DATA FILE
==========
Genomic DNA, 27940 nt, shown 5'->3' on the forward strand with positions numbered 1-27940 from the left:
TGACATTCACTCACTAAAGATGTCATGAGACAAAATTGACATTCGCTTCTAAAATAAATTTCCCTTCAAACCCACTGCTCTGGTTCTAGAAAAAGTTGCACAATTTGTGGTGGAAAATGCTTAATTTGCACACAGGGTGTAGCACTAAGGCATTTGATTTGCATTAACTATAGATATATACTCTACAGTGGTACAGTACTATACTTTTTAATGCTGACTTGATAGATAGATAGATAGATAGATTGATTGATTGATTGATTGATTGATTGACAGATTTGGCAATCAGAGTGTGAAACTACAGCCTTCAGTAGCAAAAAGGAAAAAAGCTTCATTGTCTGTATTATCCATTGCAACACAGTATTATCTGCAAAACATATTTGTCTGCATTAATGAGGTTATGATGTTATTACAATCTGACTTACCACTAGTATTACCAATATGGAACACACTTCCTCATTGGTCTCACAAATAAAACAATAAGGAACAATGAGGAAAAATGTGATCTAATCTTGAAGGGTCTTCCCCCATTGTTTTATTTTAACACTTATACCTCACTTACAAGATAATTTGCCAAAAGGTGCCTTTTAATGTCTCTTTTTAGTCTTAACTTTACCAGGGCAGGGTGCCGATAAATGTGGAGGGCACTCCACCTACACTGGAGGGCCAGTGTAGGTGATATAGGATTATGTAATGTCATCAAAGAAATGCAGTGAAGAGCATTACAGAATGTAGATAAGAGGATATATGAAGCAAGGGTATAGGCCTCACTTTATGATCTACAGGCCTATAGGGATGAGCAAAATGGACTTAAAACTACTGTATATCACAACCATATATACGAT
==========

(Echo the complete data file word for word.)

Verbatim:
Genomic DNA, 27940 nt, shown 5'->3' on the forward strand with positions numbered 1-27940 from the left:
TGACATTCACTCACTAAAGATGTCATGAGACAAAATTGACATTCGCTTCTAAAATAAATTTCCCTTCAAACCCACTGCTCTGGTTCTAGAAAAAGTTGCACAATTTGTGGTGGAAAATGCTTAATTTGCACACAGGGTGTAGCACTAAGGCATTTGATTTGCATTAACTATAGATATATACTCTACAGTGGTACAGTACTATACTTTTTAATGCTGACTTGATAGATAGATAGATAGATAGATTGATTGATTGATTGATTGATTGATTGACAGATTTGGCAATCAGAGTGTGAAACTACAGCCTTCAGTAGCAAAAAGGAAAAAAGCTTCATTGTCTGTATTATCCATTGCAACACAGTATTATCTGCAAAACATATTTGTCTGCATTAATGAGGTTATGATGTTATTACAATCTGACTTACCACTAGTATTACCAATATGGAACACACTTCCTCATTGGTCTCACAAATAAAACAATAAGGAACAATGAGGAAAAATGTGATCTAATCTTGAAGGGTCTTCCCCCATTGTTTTATTTTAACACTTATACCTCACTTACAAGATAATTTGCCAAAAGGTGCCTTTTAATGTCTCTTTTTAGTCTTAACTTTACCAGGGCAGGGTGCCGATAAATGTGGAGGGCACTCCACCTACACTGGAGGGCCAGTGTAGGTGATATAGGATTATGTAATGTCATCAAAGAAATGCAGTGAAGAGCATTACAGAATGTAGATAAGAGGATATATGAAGCAAGGGTATAGGCCTCACTTTATGATCTACAGGCCTATAGGGATGAGCAAAATGGACTTAAAACTACTGTATATCACAACCATATATACGAT